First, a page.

kbdrate man page

kbdrate — reset the keyboard repeat rate and delay time

Synopsis

kbdrate [options...]

Description

kbdrate is used to change the keyboard repeat rate and delay time. The delay is the amount of time that a key must be depressed before it will start to repeat.

Using kbdrate without any options will reset the repeat rate to 10.9 characters per second (cps) and the delay to 250 milliseconds (ms) for Intel- and M68K-based systems. These are the IBM defaults. On SPARC-based systems it will reset the repeat rate to 20 cps and the delay to 200 ms.

Options

-r, --rate=NUMBER

Change the keyboard repeat rate to NUMBER cps. For Intel-based systems, the allowable range is from 2.0 to 30.0 cps. Only certain, specific values are possible, and the program will select the nearest possible value to the one specified. The possible values are given, in characters per second, as follows: 2.0, 2.1, 2.3, 2.5, 2.7, 3.0, 3.3, 3.7, 4.0, 4.3, 4.6, 5.0, 5.5, 6.0, 6.7, 7.5, 8.0, 8.6, 9.2, 10.0, 10.9, 12.0, 13.3, 15.0, 16.0, 17.1, 18.5, 20.0, 21.8, 24.0, 26.7, 30.0. For SPARC-based systems, the allowable range is from 0 (no repeat) to 50 cps.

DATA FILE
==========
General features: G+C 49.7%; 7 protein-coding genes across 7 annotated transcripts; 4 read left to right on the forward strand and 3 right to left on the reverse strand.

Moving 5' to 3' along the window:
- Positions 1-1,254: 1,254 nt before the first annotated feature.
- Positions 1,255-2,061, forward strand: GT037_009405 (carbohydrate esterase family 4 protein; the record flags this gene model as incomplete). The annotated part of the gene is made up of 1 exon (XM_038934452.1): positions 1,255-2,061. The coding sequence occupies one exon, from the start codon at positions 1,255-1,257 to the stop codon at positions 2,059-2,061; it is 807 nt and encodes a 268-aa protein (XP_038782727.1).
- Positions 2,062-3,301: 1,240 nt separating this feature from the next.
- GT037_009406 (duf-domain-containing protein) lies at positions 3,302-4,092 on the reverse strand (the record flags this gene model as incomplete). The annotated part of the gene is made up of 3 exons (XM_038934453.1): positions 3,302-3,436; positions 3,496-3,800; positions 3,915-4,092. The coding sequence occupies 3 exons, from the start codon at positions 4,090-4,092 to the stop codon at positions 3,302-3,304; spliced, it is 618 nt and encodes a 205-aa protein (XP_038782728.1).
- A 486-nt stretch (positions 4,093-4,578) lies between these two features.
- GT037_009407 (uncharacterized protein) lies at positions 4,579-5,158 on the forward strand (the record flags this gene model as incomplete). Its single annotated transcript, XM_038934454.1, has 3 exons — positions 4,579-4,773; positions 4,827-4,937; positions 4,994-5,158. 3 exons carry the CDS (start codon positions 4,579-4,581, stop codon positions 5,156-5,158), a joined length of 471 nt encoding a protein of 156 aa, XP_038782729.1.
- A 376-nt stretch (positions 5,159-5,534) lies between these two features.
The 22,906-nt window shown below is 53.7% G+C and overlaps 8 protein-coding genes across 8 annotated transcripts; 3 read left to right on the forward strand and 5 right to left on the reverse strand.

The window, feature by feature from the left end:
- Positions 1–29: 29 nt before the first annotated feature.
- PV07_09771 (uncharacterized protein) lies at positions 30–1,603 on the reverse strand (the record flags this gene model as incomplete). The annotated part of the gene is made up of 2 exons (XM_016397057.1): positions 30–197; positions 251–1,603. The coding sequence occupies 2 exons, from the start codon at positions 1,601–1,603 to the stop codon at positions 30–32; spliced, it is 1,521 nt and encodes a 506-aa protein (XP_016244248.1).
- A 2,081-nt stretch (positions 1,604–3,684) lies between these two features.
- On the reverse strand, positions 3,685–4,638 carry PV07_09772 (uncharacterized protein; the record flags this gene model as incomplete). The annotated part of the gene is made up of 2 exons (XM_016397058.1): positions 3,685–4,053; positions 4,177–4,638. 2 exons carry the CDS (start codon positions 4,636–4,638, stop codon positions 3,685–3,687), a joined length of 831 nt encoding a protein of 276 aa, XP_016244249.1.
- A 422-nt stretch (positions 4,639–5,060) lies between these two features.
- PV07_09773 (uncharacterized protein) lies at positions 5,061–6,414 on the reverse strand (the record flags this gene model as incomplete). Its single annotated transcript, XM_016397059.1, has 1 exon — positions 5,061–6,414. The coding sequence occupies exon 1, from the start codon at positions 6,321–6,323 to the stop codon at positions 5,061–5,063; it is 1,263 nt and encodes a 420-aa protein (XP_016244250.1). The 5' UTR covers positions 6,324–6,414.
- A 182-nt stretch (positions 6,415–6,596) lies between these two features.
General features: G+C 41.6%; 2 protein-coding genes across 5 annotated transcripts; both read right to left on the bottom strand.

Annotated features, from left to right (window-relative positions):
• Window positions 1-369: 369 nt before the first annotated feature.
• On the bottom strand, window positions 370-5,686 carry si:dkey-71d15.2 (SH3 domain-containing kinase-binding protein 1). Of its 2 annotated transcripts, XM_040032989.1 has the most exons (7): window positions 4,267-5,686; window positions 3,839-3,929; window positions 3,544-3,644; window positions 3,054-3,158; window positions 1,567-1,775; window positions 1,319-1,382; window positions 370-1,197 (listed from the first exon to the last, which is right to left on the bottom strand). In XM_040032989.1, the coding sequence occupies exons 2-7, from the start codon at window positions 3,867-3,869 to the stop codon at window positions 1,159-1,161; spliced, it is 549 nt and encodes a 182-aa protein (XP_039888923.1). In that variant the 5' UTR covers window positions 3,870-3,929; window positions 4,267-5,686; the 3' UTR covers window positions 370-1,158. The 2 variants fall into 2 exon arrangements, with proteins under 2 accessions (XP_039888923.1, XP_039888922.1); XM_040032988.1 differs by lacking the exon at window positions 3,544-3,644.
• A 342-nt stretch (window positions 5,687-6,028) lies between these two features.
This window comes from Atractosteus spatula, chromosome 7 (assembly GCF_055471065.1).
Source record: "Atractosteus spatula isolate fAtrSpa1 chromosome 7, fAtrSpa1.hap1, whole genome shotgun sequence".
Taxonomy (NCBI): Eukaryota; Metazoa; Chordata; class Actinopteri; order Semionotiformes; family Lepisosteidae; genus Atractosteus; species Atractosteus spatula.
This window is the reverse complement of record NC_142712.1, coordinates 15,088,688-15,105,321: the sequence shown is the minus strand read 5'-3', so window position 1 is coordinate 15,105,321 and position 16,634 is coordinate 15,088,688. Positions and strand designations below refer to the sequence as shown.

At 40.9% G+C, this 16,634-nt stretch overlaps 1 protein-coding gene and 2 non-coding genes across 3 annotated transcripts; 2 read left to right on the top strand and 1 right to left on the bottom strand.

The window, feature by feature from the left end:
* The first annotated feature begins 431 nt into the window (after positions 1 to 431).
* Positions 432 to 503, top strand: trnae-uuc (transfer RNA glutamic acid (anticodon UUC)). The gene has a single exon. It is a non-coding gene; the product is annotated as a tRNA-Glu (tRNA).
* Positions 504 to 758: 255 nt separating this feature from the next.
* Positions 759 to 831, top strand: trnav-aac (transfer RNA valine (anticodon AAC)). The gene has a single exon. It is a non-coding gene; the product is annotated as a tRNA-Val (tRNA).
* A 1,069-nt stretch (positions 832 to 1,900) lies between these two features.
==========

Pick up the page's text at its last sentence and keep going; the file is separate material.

-d, --delay=NUMBER

Change the delay to NUMBER milliseconds. For Intel-based systems, the allowable range is from 250 to 1000 ms, in 250 ms steps. For SPARC systems, possible values are between 10 ms and 1440 ms, in 10 ms steps.

-s, --silent

Silent. No messages are printed.

-h, --help

Display a help text.

-V, --version

Display a version number and exit.

Bugs

Not all keyboards support all rates.

Not all keyboards have the rates mapped in the same way.

Setting the repeat rate on the Gateway AnyKey keyboard does not work.  If someone with a Gateway figures out how to program the keyboard, please send mail to util-linux@math.uio.no.

All this is very architecture dependent. Nowadays kbdrate first tries the KDKBDREP and KIOCSRATE ioctls. (The former usually works on an m68k/i386 machine, the latter for SPARC.) When these ioctls fail an ioport interface.

Files

/etc/rc.local
/dev/port

Info

22 June 1994 Linux 1.1.19 Linux Programmer's Manual